How is this being, not doing? The only way I can articulate it is that, to me, doing always has a “should,” “must” or “have to” attached to it. Being, on the other hand, emerges from one’s inner spirit. I bake bread, not because I am supposed to bake bread as part of an action plan, but because the entire process of baking bread is joyful for me. In contrast, I painted my wainscoting because I had to have a perfect house for my Christmas guests.
Altar, Christmas Eve, Grecia Metal Church
Mini-Santa, Grecia Town Square on Christmas Eve
It’s not until Christmas Eve, however, when we drive down the mountain to Mass at the Metal Church in Grecia, that the being of Christmas this year envelops me. We get to Grecia early and stroll around the town square. The town crèche is still missing the Infant who will be placed in the manger at midnight. It’s balmy; people stroll or sit on the cement benches. Several pose in front of the crèche for photos. We sit too, people-watching before entering the church at about 7:30 to get a good seat.
Red velvet drapery swags tied up with gold bows greet us as we enter the church. Red and gold is the theme of the festively decorated pillars; the altar is banked with dozens of red poinsettias. A crèche just a little smaller than the one outside on the town square waits for its Infant. A blue curtain behind the crèche hides the glass coffin where the crucified Christ lies in repose. No sense worrying Mary about the future on this eve of her baby’s birth.
More people-watching. Folks enter the church, bless themselves and find family members. There are hugs, kisses. Many of the women hold what at first appear to be baby dolls. Then I realize that they are tenderly cradling the infants from their home crèches. A distant memory tugs at a corner of my mind: I know that I’ve seen this before, maybe at St. Anthony’s, the Italian-American church I attended in high school. These infants will be blessed at the end of Mass before being taken home and carefully placed in the family’s manger scene.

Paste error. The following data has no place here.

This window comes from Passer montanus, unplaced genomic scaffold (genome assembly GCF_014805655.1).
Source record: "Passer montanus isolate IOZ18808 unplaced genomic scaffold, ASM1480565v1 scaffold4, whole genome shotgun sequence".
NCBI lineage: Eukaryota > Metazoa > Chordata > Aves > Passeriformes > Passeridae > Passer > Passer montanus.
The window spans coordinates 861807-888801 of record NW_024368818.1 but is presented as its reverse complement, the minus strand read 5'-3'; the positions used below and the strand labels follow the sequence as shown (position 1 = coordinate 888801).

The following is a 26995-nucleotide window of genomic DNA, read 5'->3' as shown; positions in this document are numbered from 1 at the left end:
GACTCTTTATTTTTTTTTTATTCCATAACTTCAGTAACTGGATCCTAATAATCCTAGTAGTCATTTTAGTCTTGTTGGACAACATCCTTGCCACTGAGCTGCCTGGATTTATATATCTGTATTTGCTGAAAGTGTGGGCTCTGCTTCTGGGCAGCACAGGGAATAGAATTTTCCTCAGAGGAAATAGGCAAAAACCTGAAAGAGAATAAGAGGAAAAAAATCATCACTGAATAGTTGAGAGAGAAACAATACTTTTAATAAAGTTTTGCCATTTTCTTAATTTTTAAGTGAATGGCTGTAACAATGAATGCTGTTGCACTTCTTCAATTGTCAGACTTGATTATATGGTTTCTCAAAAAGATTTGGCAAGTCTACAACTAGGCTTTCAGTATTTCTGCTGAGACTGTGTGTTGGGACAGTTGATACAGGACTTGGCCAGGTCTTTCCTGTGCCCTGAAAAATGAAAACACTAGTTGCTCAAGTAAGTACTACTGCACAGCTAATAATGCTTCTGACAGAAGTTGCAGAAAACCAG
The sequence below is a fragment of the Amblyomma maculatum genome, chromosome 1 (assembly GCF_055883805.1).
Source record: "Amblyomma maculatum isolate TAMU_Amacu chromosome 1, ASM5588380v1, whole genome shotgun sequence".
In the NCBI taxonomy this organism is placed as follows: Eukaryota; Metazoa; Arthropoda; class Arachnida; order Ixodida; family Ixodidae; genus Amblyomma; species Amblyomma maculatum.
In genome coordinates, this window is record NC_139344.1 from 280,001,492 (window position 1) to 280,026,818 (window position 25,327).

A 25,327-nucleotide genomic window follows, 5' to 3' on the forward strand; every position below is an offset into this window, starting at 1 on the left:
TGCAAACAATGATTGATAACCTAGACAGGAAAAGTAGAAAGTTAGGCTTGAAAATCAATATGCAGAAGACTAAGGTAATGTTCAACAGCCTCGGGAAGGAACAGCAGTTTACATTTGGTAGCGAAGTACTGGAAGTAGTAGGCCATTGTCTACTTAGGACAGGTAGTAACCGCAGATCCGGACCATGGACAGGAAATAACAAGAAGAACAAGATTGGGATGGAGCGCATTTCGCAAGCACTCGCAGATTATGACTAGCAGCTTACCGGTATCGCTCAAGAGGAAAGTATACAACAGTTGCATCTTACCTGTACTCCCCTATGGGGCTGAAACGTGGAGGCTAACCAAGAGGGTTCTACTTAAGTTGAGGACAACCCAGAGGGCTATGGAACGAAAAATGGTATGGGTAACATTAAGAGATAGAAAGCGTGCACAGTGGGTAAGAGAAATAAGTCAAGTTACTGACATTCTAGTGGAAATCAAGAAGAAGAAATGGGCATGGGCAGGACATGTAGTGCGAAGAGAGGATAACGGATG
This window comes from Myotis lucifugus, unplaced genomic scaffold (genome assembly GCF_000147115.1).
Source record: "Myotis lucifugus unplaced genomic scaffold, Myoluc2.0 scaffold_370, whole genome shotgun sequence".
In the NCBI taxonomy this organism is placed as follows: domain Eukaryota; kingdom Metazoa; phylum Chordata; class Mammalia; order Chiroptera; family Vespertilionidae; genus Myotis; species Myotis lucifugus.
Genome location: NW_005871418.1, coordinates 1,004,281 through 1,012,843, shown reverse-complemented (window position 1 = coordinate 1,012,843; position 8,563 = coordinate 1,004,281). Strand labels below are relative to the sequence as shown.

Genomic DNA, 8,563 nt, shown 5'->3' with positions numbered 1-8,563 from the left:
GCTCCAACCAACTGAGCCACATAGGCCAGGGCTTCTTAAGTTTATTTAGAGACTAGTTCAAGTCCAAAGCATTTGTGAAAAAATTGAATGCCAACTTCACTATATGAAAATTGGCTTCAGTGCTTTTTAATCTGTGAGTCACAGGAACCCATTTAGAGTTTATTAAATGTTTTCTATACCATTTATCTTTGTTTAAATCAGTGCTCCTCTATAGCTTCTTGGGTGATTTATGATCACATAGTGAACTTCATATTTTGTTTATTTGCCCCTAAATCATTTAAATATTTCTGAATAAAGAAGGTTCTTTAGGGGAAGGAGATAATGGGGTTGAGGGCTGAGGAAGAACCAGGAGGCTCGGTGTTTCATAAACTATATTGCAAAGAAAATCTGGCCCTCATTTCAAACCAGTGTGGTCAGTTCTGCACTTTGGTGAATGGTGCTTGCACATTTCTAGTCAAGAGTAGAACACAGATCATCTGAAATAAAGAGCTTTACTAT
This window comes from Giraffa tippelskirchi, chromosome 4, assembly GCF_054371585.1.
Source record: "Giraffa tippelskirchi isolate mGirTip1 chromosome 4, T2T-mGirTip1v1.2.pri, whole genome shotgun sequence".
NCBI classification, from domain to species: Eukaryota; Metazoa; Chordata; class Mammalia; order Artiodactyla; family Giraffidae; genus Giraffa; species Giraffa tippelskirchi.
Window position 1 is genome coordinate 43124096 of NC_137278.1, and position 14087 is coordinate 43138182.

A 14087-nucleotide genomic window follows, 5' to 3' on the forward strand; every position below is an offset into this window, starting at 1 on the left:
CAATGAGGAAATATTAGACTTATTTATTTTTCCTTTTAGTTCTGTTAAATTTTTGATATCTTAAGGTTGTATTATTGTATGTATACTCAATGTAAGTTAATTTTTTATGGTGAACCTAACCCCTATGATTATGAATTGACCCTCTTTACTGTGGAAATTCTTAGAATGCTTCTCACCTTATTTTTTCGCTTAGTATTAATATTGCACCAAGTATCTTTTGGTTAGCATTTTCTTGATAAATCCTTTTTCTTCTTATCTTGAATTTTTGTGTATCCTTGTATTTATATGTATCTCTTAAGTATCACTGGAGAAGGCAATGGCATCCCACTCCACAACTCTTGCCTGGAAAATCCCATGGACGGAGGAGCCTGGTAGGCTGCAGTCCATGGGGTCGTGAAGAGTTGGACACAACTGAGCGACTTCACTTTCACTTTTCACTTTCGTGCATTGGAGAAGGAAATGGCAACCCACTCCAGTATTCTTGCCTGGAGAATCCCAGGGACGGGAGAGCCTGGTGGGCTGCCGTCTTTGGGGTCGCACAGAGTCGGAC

In a corner of the altar, behind the blue curtain, choir members and musicians tune up and check their mics. A man who looks like he knows what he’s doing adjusts chairs, lecterns. He hurries to the back of the church and I see that he’s entered a tiny room with ropes hanging down. He begins ringing the church bells. A deep bong, bong, bong … I have an overwhelming urge to join him, hanging on to one of the bell ropes, feeling the weight, the heavy brass bell pulling me up into the bell tower.
The first hymn signals the procession of gold-robed priests preceded by a deacon enthusiastically swinging a censer. The smell and smoke of incense soon permeates the church. The final priest holds high the Infant who later will be nestled into the manger. Mass has begun. The Pascal candle is lit from the four Advent candles – three purple and one pink.
Mass in Spanish reminds me of my childhood when Mass was in Latin. Now, as then, the mystery of the words is balanced by the familiarity of the rituals. I am well-practiced in sit-stand-kneel. At the Peace, Paul and I hug and he whispers, “What do we say?” “How about Feliz Navidad?” I whisper in reply. We turn to the nuns in the pew behind us and grasp their hands. “Feliz Navidad,” we say. The nuns look confused. It occurs to me that because the Infant has not yet technically been born, e.g. placed in the manger, it’s not time to say “Feliz Navidad” yet. Oh well. Gringo mistake.
Getting Ready to Place the Infant in the Manger
In Front of the Grecia Town Square Creche
At the end of Mass, the women around me take out their infant statues and the priest blesses them. One woman kneeling nearby clutches her baby Jesus and sobs. Others hold theirs with their husbands or children, a family tradition. The choir begins “Little Drummer Boy” and the procession to bring the infant to the crèche begins. After Jesus is placed in the manger, the church bells ring out and people begin filing out. Now is the time for “Feliz Navidad.” People greet each other jubilantly. They will go home and gently place their Infants into the mangers. Jesus, not Santa, will bring gifts to the children.
Paul Videotapes Worshippers Leaving Mass
We head down the church steps to see if Jesus has shown up in the town crèche. Not yet. People are posing for pictures and we do too. I haven’t discovered how and when Jesus gets into the town crèche. Is there another procession at midnight on the dot? Is he snuck in by one of the town maintenance workers? I just know that in the morning, when families come to stroll the town square, Jesus will be there. Being, not doing.

Our Patio, Where We Watch the Stars
Paul and I return home and have eggnog and homemade Polish raisin bread (from the one precious loaf we’re not giving away) on our patio. The sky is inky black; sparkling with millions of stars. A bright planet glistens above the town square now distant in the valley. Waiting for Jesus.